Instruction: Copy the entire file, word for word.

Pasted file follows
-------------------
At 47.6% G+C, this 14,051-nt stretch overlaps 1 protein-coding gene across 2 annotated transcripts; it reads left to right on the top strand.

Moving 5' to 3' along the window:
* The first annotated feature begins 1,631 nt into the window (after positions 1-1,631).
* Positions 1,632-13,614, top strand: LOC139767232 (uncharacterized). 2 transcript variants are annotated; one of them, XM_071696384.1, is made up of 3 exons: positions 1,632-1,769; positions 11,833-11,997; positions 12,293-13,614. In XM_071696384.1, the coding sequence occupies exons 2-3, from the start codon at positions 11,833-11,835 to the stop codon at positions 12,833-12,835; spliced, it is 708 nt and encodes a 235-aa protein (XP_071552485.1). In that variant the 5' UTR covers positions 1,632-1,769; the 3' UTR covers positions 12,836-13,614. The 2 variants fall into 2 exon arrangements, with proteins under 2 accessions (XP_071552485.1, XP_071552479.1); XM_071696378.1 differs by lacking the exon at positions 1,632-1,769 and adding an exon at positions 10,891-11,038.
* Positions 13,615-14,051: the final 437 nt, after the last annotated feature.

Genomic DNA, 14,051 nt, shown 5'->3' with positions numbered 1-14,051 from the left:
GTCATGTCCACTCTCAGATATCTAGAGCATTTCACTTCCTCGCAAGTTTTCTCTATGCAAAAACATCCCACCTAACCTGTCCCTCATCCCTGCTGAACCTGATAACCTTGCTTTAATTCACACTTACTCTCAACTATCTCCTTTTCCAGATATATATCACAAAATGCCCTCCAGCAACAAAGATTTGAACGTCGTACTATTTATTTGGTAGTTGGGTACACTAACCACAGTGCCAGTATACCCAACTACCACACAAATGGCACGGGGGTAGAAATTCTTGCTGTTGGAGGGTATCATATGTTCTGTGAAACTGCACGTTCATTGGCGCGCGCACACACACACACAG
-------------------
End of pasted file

At 47.6% G+C, this 14,051-nt stretch overlaps 1 protein-coding gene across 2 annotated transcripts; it reads left to right on the top strand.

Moving 5' to 3' along the window:
* The first annotated feature begins 1,631 nt into the window (after positions 1-1,631).
* Positions 1,632-13,614, top strand: LOC139767232 (uncharacterized). 2 transcript variants are annotated; one of them, XM_071696384.1, is made up of 3 exons: positions 1,632-1,769; positions 11,833-11,997; positions 12,293-13,614. In XM_071696384.1, the coding sequence occupies exons 2-3, from the start codon at positions 11,833-11,835 to the stop codon at positions 12,833-12,835; spliced, it is 708 nt and encodes a 235-aa protein (XP_071552485.1). In that variant the 5' UTR covers positions 1,632-1,769; the 3' UTR covers positions 12,836-13,614. The 2 variants fall into 2 exon arrangements, with proteins under 2 accessions (XP_071552485.1, XP_071552479.1); XM_071696378.1 differs by lacking the exon at positions 1,632-1,769 and adding an exon at positions 10,891-11,038.
* Positions 13,615-14,051: the final 437 nt, after the last annotated feature.

Genomic DNA, 14,051 nt, shown 5'->3' with positions numbered 1-14,051 from the left:
GTCATGTCCACTCTCAGATATCTAGAGCATTTCACTTCCTCGCAAGTTTTCTCTATGCAAAAACATCCCACCTAACCTGTCCCTCATCCCTGCTGAACCTGATAACCTTGCTTTAATTCACACTTACTCTCAACTATCTCCTTTTCCAGATATATATCACAAAATGCCCTCCAGCAACAAAGATTTGAACGTCGTACTATTTATTTGGTAGTTGGGTACACTAACCACAGTGCCAGTATACCCAACTACCACACAAATGGCACGGGGGTAGAAATTCTTGCTGTTGGAGGGTATCATATGTTCTGTGAAACTGCACGTTCATTGGCGCGCGCACACACACACACAG